Thursday, November 1, 2012

How Dad Can Bond with Baby

"I plan to pump and make bottles once in a while so his dad can feed him and bond with him, too."
"We do formula at night so Daddy can take the night feedings. He needs that bonding time."
"If I breastfeed exclusively, then how will his dad bond with him?"
"I want to make sure my husband has a chance to bond with my baby, too, so I think he should handle some of the feedings."

I hear or read comments like these often, usually couched as arguments against exclusive breastfeeding, and what it comes down to is the concern that if Dad doesn't feed the baby sometimes, if Mom is "hogging" the baby by breastfeeding all the time, then Dad won't get to bond with his baby.

Why is feeding so closely associated with bonding? Why is there this notion that the only way to bond with a baby is by feeding?

Part of the issue is that we breastfeeding advocates often tout the "bonding" aspect of breastfeeding as one of the major benefits. Nursing a baby activates love and attachment hormones in the mother (oxytocin and prolactin) that encourage the mother to protect and care for her child. Coupled with this are the warm feelings that the cuddling and eye contact associated with feeding provoke.

But there must be ways to bond with a baby aside from nursing! After all, parents who bottle-feed become attached to and bonded with their babies without nursing them. Parents who take in older children who no longer need bottles or breastfeeding bond with and love their adoptive children. What about stepparents who come into children's lives after infancy and become very well bonded with them?

While nursing, and feeding in general, definitely promotes that bond, not nursing or feeding doesn't prevent bonding.

While the mother may be the only one who can nurse a new baby, dads can certainly bond with their babies in other ways.

If we want to keep talking about feeding = bonding, then, once breastfeeding and supply are well established (at around four to six weeks), mom can start pumping so that Dad can give the baby a bottle. Indeed, if Mom is returning to work, she'll need to pump and have someone feed the baby from a bottle anyway, and it's a good idea to get baby used to taking a bottle of pumped milk before he has to be separated from Mom for any length of time. However, I do not recommend having Dad give a bottle at night in the early weeks, especially if there is any concern about milk supply, because late-night and early-morning feedings are essential for establishing supply and stimulating milk production. If he does give a bottle at night, then Mom should wake up and pump at around the same time that Dad is giving a bottle, at least for the first several weeks.

Continuing on the feeding = bonding track, once baby starts taking solid foods (around six months of age), Dad can feed baby! That first introduction to solid foods is usually fun and hilarious, watching baby's expression as he experiences a new texture and flavor, trying out the spoon for the first time. Of course, this has to wait until the baby is old enough for solids, but it can certainly be an enjoyable bonding=feeding time for Dad.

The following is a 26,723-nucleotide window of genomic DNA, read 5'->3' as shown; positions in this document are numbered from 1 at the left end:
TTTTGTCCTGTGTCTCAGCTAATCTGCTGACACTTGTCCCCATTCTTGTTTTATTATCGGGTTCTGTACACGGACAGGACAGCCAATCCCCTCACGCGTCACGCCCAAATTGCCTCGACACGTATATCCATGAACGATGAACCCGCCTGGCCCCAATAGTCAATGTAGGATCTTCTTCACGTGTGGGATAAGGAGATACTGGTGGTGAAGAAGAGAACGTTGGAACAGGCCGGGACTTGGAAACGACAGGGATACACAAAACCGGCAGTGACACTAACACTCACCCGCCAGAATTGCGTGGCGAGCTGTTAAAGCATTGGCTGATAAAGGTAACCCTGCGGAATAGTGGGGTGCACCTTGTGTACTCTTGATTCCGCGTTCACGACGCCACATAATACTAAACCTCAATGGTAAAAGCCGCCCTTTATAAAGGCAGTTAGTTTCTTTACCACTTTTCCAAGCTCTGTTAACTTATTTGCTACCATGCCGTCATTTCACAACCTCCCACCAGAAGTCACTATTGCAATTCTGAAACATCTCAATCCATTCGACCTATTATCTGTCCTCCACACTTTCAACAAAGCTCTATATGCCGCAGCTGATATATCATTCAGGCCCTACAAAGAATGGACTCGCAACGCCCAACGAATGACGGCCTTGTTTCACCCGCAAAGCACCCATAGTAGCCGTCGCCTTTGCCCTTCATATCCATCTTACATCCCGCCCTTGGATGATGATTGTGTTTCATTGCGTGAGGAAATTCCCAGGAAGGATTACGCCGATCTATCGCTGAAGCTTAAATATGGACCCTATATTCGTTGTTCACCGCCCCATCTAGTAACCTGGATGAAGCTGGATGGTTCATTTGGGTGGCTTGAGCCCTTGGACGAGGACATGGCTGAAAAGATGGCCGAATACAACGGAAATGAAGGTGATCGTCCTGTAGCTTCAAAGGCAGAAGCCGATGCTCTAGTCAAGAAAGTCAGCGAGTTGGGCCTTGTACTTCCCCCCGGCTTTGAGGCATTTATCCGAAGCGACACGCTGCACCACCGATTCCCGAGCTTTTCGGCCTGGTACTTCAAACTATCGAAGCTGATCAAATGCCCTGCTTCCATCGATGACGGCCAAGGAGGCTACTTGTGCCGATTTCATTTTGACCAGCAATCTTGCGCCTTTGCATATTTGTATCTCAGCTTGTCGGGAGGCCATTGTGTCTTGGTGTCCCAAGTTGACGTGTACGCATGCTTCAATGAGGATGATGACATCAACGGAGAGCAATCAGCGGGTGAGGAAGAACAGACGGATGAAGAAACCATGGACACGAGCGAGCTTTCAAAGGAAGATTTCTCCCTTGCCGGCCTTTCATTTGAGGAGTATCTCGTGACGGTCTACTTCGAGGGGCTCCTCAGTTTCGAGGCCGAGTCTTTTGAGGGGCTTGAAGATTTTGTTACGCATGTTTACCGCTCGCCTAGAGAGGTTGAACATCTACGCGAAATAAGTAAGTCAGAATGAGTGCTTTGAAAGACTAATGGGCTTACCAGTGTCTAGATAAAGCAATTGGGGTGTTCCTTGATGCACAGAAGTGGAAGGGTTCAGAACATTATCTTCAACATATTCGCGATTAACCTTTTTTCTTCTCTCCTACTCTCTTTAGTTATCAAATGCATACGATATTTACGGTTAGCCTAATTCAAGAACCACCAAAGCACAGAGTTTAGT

Moving on from feeding, how about bathing baby? My husband was the expert baby-bath giver for our oldest. Baths are fun and relaxing for baby and parents alike, and the skin-to-skin contact of Dad's hand as he washes the baby is healthy and also stimulates bonding and love. Dad can also massage baby before bed (Google "infant massage" for techniques).

Dad can diaper and dress baby. Before our oldest was born, we scoffed at the idea that diapering the baby would be a time of bonding. Who wants to change a poopy diaper? It's just a chore that has to be done. But we both soon found out that, while not exactly "fun" in the "enjoyment" sense of the word, changing a diaper can be much more than just changing a diaper, especially when it comes with tickles of the armpits, raspberries on the tummy, and stroking those adorable baby feet. Anything to entice a smile!

Dad can soothe the baby. Especially in those early days and weeks, when the baby may be fussy in the evenings and need help calming down, Dad can absolutely hold and cuddle the unhappy baby. He can hold the baby skin-to-skin against his chest, which will help the baby regulate his breathing and heart rate and keep him warm. He can swaddle, bounce, shush, or sing to the baby. Often, I've seen the magic of Dad's big, warm hands comfort a baby with gas or other tummy troubles, and Dad's deeper voice is calming and relaxing for the baby.

Dad can wear the baby. When baby needs to be carried, Dad can strap him on just as easily as Mom. Wearing a baby in a wrap or front-carrier is beneficial for both baby and parent!

Dad can sleep with the baby. While I know that not all married couples share a bed, it is pretty common. If Mom is co-sleeping, then so is Dad! Dad can cuddle his sleeping baby, gaze at the sweet sleeping face, and help quiet him during night wakings. And even if they don't co-sleep, what cuter picture is there than of baby asleep against Daddy's chest for a cozy nap?

The essential piece to bonding with your baby is not the feeding, it's taking care of your baby in general. Any way that you care for a baby will encourage a bond. The only way to ensure that Dad does not bond with his baby is for him not to participate in the day-to-day needs of his baby. The above ideas are just a few of the myriad ways fathers contribute to the well-being and care of their babies.

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